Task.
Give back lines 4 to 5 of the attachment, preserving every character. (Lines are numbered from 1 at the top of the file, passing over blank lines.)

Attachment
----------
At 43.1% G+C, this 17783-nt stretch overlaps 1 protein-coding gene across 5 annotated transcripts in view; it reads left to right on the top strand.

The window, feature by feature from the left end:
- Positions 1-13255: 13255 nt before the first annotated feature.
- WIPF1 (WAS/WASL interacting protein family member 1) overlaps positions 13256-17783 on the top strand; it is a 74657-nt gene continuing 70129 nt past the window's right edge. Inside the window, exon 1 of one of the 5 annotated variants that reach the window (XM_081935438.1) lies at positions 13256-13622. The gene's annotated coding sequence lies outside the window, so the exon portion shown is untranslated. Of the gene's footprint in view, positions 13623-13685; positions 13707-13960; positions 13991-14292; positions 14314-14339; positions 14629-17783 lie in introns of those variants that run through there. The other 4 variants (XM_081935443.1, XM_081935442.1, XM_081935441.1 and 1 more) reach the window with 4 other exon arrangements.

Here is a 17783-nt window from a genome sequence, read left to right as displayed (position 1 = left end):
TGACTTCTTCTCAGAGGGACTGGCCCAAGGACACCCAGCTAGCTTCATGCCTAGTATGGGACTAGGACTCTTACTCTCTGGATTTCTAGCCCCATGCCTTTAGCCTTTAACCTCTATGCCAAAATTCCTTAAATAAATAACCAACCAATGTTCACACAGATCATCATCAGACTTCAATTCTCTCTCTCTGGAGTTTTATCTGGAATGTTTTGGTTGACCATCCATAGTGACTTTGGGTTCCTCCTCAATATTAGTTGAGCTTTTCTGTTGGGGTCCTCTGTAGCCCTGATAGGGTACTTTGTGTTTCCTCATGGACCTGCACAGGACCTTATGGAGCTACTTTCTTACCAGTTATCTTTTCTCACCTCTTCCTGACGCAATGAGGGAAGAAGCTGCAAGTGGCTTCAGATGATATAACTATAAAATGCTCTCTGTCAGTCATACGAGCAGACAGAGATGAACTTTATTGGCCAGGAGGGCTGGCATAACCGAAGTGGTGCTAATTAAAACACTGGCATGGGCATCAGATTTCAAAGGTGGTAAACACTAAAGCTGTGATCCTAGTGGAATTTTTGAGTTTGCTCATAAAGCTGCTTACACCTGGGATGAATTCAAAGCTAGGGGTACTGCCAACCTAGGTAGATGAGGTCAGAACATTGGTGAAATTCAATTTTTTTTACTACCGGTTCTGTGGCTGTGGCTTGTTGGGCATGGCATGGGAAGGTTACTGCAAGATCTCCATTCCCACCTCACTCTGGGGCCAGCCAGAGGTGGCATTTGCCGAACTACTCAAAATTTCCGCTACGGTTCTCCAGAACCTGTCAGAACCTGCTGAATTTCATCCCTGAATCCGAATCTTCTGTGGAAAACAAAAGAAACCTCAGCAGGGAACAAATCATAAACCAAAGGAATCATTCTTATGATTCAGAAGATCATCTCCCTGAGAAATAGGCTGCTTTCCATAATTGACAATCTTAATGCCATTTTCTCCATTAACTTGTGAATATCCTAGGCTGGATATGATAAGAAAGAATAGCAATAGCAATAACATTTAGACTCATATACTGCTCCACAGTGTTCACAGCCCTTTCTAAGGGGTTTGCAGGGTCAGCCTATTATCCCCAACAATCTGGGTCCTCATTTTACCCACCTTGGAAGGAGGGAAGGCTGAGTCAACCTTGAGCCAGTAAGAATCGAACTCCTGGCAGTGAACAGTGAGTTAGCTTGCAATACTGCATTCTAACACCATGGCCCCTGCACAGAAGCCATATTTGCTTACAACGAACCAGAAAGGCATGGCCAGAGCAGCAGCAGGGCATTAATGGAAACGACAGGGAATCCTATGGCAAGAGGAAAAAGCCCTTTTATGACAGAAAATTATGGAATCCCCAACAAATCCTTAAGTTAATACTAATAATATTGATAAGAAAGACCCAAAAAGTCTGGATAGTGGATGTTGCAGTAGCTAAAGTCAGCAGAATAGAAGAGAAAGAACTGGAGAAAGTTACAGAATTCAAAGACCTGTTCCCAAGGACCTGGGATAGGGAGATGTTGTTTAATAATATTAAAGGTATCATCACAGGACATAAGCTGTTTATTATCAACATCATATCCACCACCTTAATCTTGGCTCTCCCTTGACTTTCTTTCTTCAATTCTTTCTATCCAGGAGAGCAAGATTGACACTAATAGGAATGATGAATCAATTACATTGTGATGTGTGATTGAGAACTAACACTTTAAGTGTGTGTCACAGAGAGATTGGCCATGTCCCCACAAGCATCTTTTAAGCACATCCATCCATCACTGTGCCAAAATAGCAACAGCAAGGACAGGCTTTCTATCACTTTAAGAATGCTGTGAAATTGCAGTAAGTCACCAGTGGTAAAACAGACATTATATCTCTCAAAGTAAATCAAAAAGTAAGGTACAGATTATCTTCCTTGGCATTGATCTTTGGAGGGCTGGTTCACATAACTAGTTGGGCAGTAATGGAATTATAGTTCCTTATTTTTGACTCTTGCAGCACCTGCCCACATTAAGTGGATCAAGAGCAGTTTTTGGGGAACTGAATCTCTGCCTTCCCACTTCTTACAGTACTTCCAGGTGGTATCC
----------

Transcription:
- WIPF1 (WAS/WASL interacting protein family member 1) overlaps positions 13256-17783 on the top strand; it is a 74657-nt gene continuing 70129 nt past the window's right edge. Inside the window, exon 1 of one of the 5 annotated variants that reach the window (XM_081935438.1) lies at positions 13256-13622. The gene's annotated coding sequence lies outside the window, so the exon portion shown is untranslated. Of the gene's footprint in view, positions 13623-13685; positions 13707-13960; positions 13991-14292; positions 14314-14339; positions 14629-17783 lie in introns of those variants that run through there. The other 4 variants (XM_081935443.1, XM_081935442.1, XM_081935441.1 and 1 more) reach the window with 4 other exon arrangements.

Here is a 17783-nt window from a genome sequence, read left to right as displayed (position 1 = left end):